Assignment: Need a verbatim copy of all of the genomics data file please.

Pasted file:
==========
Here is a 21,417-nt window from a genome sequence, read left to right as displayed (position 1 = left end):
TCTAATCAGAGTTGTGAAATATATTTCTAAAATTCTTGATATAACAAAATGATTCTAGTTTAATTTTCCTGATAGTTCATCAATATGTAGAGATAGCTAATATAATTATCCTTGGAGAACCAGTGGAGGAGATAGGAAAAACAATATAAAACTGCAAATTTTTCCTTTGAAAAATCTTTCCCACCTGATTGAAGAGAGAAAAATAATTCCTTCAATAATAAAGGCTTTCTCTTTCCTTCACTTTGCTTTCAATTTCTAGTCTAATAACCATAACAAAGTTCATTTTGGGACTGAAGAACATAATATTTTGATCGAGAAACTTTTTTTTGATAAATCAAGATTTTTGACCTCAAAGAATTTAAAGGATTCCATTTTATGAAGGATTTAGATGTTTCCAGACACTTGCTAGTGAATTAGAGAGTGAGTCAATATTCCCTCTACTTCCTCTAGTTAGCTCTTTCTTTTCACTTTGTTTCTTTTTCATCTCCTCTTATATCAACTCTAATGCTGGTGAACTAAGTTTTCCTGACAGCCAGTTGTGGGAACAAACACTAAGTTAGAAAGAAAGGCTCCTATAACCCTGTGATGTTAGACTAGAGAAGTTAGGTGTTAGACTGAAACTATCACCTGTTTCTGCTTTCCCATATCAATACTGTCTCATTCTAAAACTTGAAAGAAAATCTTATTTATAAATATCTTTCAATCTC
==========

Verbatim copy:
Here is a 21,417-nt window from a genome sequence, read left to right as displayed (position 1 = left end):
TCTAATCAGAGTTGTGAAATATATTTCTAAAATTCTTGATATAACAAAATGATTCTAGTTTAATTTTCCTGATAGTTCATCAATATGTAGAGATAGCTAATATAATTATCCTTGGAGAACCAGTGGAGGAGATAGGAAAAACAATATAAAACTGCAAATTTTTCCTTTGAAAAATCTTTCCCACCTGATTGAAGAGAGAAAAATAATTCCTTCAATAATAAAGGCTTTCTCTTTCCTTCACTTTGCTTTCAATTTCTAGTCTAATAACCATAACAAAGTTCATTTTGGGACTGAAGAACATAATATTTTGATCGAGAAACTTTTTTTTGATAAATCAAGATTTTTGACCTCAAAGAATTTAAAGGATTCCATTTTATGAAGGATTTAGATGTTTCCAGACACTTGCTAGTGAATTAGAGAGTGAGTCAATATTCCCTCTACTTCCTCTAGTTAGCTCTTTCTTTTCACTTTGTTTCTTTTTCATCTCCTCTTATATCAACTCTAATGCTGGTGAACTAAGTTTTCCTGACAGCCAGTTGTGGGAACAAACACTAAGTTAGAAAGAAAGGCTCCTATAACCCTGTGATGTTAGACTAGAGAAGTTAGGTGTTAGACTGAAACTATCACCTGTTTCTGCTTTCCCATATCAATACTGTCTCATTCTAAAACTTGAAAGAAAATCTTATTTATAAATATCTTTCAATCTC